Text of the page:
How can students with diabetes get accommodations for taking school tests?

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Getting accommodations if you have diabetes may be easier if you already have an Individualized Education Program (IEP), Section 504 Plan or other formal written plan at your high school. Don't have one? You can still request accommodations from the testing agencies; you'll just have to provide the right documentation (and even if you have a plan in place, you may still need additional paperwork).

Because the process of obtaining accommodations can take several months, it is essential to begin early. Students who plan to take the PSAT should contact their Services for Students with Disabilities (SSD) coordinator the semester before the test. For the Advanced Placement exams, let your coordinator know as soon as you sign up. You'll need to register separately with each testing agency you plan to use.

At a minimum, you should be prepared to supply a letter from your doctor confirming your diagnosis and detailing specific accommodations needed. With standardized testing, testing agencies have strict policies that prevent students from taking additional or extended breaks or bringing snacks, drinks and electronic devices into testing areas unless they have advance permission. Therefore, remember that you have to specifically request any necessary diabetes supplies and equipment, snacks, bathroom breaks and extended breaks.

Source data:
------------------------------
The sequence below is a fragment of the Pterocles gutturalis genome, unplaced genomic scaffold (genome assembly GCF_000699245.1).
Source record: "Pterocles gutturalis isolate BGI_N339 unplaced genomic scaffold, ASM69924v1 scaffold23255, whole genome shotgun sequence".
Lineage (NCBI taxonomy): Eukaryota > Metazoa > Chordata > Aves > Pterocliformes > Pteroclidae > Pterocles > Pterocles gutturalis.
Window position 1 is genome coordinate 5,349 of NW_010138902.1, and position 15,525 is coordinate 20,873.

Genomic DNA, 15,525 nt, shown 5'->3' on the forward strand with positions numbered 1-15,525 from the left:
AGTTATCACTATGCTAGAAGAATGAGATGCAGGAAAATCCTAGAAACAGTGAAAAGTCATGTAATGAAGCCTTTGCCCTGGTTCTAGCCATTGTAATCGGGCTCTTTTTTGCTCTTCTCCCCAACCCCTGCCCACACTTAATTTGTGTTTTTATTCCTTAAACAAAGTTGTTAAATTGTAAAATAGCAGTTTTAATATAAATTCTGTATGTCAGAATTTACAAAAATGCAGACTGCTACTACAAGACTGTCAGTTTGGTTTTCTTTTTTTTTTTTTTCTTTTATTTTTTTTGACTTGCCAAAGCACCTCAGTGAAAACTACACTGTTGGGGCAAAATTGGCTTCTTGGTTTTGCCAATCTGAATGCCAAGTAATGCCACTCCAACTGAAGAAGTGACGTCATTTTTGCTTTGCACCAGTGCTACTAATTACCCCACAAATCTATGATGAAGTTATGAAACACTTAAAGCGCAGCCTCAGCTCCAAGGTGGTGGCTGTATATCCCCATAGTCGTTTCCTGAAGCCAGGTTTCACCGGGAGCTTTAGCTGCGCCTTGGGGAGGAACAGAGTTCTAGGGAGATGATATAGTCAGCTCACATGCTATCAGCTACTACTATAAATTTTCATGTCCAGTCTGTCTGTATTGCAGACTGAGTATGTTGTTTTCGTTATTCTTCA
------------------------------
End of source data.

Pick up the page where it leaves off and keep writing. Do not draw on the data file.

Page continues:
You may be placed in a separate room or testing location with a separate proctor. And don't be surprised if the accommodations you are granted differ from those you receive at your high school.

If you feel that you will not be able to complete Advance Placement (AP) exams or International Baccalaureate (IB) assessments, do not begin them; document your blood glucose and all other symptoms, and immediately contact your Services for Students with Disabilities (SSD) coordinator or IB coordinator to speak about rescheduling options.

Continue Learning about Diabetes

Diabetes

Diabetes mellitus (MEL-ih-tus), often referred to as diabetes, is characterized by high blood glucose (sugar) levels that result from the body’s inability to produce enough insulin and/or effectively utilize the insulin. Diabetes ...

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Important: This content reflects information from various individuals and organizations and may offer alternative or opposing points of view. It should not be used for medical advice, diagnosis or treatment. As always, you should consult with your healthcare provider about your specific health needs.